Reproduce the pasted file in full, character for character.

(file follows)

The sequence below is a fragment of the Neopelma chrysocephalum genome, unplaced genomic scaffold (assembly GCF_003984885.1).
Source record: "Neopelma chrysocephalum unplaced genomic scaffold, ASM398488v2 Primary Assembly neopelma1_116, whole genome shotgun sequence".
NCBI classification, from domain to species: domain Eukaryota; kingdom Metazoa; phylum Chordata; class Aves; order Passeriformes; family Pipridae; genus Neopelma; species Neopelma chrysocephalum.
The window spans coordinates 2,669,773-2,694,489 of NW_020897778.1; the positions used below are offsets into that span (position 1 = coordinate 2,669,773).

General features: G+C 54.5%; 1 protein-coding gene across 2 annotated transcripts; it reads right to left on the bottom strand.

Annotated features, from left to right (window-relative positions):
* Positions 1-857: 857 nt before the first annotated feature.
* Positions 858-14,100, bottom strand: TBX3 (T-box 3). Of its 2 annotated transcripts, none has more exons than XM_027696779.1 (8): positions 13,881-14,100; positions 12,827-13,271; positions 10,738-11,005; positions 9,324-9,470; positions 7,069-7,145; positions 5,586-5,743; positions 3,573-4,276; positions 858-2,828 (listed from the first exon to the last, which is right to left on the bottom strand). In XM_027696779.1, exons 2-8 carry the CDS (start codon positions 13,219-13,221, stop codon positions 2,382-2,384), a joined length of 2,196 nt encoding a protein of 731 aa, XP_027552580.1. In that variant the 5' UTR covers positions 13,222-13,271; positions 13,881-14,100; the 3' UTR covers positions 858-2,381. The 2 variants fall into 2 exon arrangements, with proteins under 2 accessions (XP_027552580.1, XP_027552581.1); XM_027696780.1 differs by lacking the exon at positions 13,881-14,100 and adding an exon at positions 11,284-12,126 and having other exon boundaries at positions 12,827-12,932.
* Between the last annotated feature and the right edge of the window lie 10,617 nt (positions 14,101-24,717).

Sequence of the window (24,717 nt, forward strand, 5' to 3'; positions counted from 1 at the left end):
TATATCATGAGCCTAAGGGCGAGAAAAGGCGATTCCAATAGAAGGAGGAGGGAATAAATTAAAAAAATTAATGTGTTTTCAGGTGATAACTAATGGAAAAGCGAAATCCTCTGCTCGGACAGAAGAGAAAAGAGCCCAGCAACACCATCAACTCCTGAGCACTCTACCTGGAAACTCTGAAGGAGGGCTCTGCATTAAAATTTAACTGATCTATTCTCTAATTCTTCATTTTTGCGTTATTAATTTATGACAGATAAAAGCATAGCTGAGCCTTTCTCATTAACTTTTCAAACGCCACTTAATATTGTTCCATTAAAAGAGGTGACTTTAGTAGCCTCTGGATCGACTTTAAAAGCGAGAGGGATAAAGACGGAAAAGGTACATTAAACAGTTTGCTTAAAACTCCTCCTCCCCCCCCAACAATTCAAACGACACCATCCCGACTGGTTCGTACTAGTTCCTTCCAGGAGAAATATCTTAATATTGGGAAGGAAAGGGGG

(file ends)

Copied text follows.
The sequence below is a fragment of the Neopelma chrysocephalum genome, unplaced genomic scaffold (assembly GCF_003984885.1).
Source record: "Neopelma chrysocephalum unplaced genomic scaffold, ASM398488v2 Primary Assembly neopelma1_116, whole genome shotgun sequence".
NCBI classification, from domain to species: domain Eukaryota; kingdom Metazoa; phylum Chordata; class Aves; order Passeriformes; family Pipridae; genus Neopelma; species Neopelma chrysocephalum.
The window spans coordinates 2,669,773-2,694,489 of NW_020897778.1; the positions used below are offsets into that span (position 1 = coordinate 2,669,773).

General features: G+C 54.5%; 1 protein-coding gene across 2 annotated transcripts; it reads right to left on the bottom strand.

Annotated features, from left to right (window-relative positions):
* Positions 1-857: 857 nt before the first annotated feature.
* Positions 858-14,100, bottom strand: TBX3 (T-box 3). Of its 2 annotated transcripts, none has more exons than XM_027696779.1 (8): positions 13,881-14,100; positions 12,827-13,271; positions 10,738-11,005; positions 9,324-9,470; positions 7,069-7,145; positions 5,586-5,743; positions 3,573-4,276; positions 858-2,828 (listed from the first exon to the last, which is right to left on the bottom strand). In XM_027696779.1, exons 2-8 carry the CDS (start codon positions 13,219-13,221, stop codon positions 2,382-2,384), a joined length of 2,196 nt encoding a protein of 731 aa, XP_027552580.1. In that variant the 5' UTR covers positions 13,222-13,271; positions 13,881-14,100; the 3' UTR covers positions 858-2,381. The 2 variants fall into 2 exon arrangements, with proteins under 2 accessions (XP_027552580.1, XP_027552581.1); XM_027696780.1 differs by lacking the exon at positions 13,881-14,100 and adding an exon at positions 11,284-12,126 and having other exon boundaries at positions 12,827-12,932.
* Between the last annotated feature and the right edge of the window lie 10,617 nt (positions 14,101-24,717).

Sequence of the window (24,717 nt, forward strand, 5' to 3'; positions counted from 1 at the left end):
TATATCATGAGCCTAAGGGCGAGAAAAGGCGATTCCAATAGAAGGAGGAGGGAATAAATTAAAAAAATTAATGTGTTTTCAGGTGATAACTAATGGAAAAGCGAAATCCTCTGCTCGGACAGAAGAGAAAAGAGCCCAGCAACACCATCAACTCCTGAGCACTCTACCTGGAAACTCTGAAGGAGGGCTCTGCATTAAAATTTAACTGATCTATTCTCTAATTCTTCATTTTTGCGTTATTAATTTATGACAGATAAAAGCATAGCTGAGCCTTTCTCATTAACTTTTCAAACGCCACTTAATATTGTTCCATTAAAAGAGGTGACTTTAGTAGCCTCTGGATCGACTTTAAAAGCGAGAGGGATAAAGACGGAAAAGGTACATTAAACAGTTTGCTTAAAACTCCTCCTCCCCCCCCAACAATTCAAACGACACCATCCCGACTGGTTCGTACTAGTTCCTTCCAGGAGAAATATCTTAATATTGGGAAGGAAAGGGGG